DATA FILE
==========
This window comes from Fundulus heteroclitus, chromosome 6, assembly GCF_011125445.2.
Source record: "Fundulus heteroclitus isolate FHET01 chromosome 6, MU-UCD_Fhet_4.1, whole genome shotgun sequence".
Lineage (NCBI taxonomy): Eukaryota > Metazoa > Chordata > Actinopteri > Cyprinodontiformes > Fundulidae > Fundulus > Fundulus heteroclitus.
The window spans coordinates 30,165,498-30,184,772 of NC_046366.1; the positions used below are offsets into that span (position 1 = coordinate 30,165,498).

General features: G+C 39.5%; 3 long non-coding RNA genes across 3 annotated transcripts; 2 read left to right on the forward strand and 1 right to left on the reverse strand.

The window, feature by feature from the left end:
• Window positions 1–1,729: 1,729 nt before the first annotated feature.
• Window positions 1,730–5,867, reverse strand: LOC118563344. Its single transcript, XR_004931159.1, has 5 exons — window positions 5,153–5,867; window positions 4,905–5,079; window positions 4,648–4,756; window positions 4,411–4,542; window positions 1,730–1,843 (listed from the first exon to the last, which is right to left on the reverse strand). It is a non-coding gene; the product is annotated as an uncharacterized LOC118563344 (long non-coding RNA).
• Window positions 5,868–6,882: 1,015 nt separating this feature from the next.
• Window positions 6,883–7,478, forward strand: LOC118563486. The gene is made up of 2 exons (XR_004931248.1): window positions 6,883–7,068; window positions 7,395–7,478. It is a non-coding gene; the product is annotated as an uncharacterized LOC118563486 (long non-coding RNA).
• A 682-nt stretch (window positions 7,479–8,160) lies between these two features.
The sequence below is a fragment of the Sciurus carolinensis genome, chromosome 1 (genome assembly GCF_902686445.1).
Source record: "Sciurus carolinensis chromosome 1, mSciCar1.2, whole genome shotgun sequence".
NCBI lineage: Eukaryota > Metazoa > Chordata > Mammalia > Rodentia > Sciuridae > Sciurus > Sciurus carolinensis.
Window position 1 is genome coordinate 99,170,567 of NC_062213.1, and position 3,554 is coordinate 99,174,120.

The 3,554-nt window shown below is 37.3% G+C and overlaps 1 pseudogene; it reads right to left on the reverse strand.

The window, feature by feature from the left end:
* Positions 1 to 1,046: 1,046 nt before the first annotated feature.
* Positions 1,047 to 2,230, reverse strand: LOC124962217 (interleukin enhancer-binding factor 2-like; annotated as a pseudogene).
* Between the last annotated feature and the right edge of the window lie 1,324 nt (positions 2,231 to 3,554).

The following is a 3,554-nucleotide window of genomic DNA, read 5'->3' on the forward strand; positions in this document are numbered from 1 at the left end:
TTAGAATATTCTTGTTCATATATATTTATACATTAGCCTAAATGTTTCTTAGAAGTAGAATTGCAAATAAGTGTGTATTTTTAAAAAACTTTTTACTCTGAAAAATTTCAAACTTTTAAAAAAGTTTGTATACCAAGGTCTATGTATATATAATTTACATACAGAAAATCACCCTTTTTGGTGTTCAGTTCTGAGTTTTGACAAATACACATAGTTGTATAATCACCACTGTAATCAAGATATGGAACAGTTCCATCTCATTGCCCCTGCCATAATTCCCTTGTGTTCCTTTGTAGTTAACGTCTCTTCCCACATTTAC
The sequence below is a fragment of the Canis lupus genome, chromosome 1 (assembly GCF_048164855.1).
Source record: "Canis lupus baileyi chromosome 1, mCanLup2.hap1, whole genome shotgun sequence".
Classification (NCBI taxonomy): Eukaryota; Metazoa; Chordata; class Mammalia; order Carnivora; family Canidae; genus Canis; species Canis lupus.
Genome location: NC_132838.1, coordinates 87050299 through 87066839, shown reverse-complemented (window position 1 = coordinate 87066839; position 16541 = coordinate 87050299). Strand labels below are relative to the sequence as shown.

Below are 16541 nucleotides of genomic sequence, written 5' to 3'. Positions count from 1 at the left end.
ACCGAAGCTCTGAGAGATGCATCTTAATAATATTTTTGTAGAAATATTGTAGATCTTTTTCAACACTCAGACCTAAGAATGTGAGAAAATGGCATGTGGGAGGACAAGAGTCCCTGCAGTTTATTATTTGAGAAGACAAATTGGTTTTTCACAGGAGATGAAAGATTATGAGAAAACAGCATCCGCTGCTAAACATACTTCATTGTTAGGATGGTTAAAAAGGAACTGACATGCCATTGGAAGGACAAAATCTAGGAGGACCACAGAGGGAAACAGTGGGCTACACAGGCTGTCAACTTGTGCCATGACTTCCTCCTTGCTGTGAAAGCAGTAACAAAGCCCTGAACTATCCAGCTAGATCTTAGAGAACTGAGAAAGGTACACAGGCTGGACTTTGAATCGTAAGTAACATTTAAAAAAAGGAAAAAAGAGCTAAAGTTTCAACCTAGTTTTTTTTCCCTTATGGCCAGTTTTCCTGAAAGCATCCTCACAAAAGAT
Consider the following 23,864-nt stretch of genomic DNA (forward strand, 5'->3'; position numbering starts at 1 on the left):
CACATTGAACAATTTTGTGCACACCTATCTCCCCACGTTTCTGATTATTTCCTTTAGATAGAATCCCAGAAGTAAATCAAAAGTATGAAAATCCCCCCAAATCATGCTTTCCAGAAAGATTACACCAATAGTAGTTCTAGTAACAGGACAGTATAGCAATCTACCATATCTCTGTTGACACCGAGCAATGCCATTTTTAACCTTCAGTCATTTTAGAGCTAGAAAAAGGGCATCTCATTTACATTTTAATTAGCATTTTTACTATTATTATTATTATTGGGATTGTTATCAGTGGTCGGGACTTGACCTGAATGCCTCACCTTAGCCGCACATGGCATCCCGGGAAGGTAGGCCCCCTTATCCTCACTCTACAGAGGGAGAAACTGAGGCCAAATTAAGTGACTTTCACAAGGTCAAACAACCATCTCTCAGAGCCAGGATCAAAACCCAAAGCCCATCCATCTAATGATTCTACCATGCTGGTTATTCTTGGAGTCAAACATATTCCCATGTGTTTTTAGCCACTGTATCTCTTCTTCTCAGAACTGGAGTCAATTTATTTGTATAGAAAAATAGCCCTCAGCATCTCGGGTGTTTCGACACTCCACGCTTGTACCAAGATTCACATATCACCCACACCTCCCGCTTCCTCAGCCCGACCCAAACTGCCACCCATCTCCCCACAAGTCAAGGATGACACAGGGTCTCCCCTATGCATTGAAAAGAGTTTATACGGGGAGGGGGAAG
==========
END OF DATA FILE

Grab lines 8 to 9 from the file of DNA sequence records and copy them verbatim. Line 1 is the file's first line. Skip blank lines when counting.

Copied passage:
• Window positions 1,730–5,867, reverse strand: LOC118563344. Its single transcript, XR_004931159.1, has 5 exons — window positions 5,153–5,867; window positions 4,905–5,079; window positions 4,648–4,756; window positions 4,411–4,542; window positions 1,730–1,843 (listed from the first exon to the last, which is right to left on the reverse strand). It is a non-coding gene; the product is annotated as an uncharacterized LOC118563344 (long non-coding RNA).
• Window positions 5,868–6,882: 1,015 nt separating this feature from the next.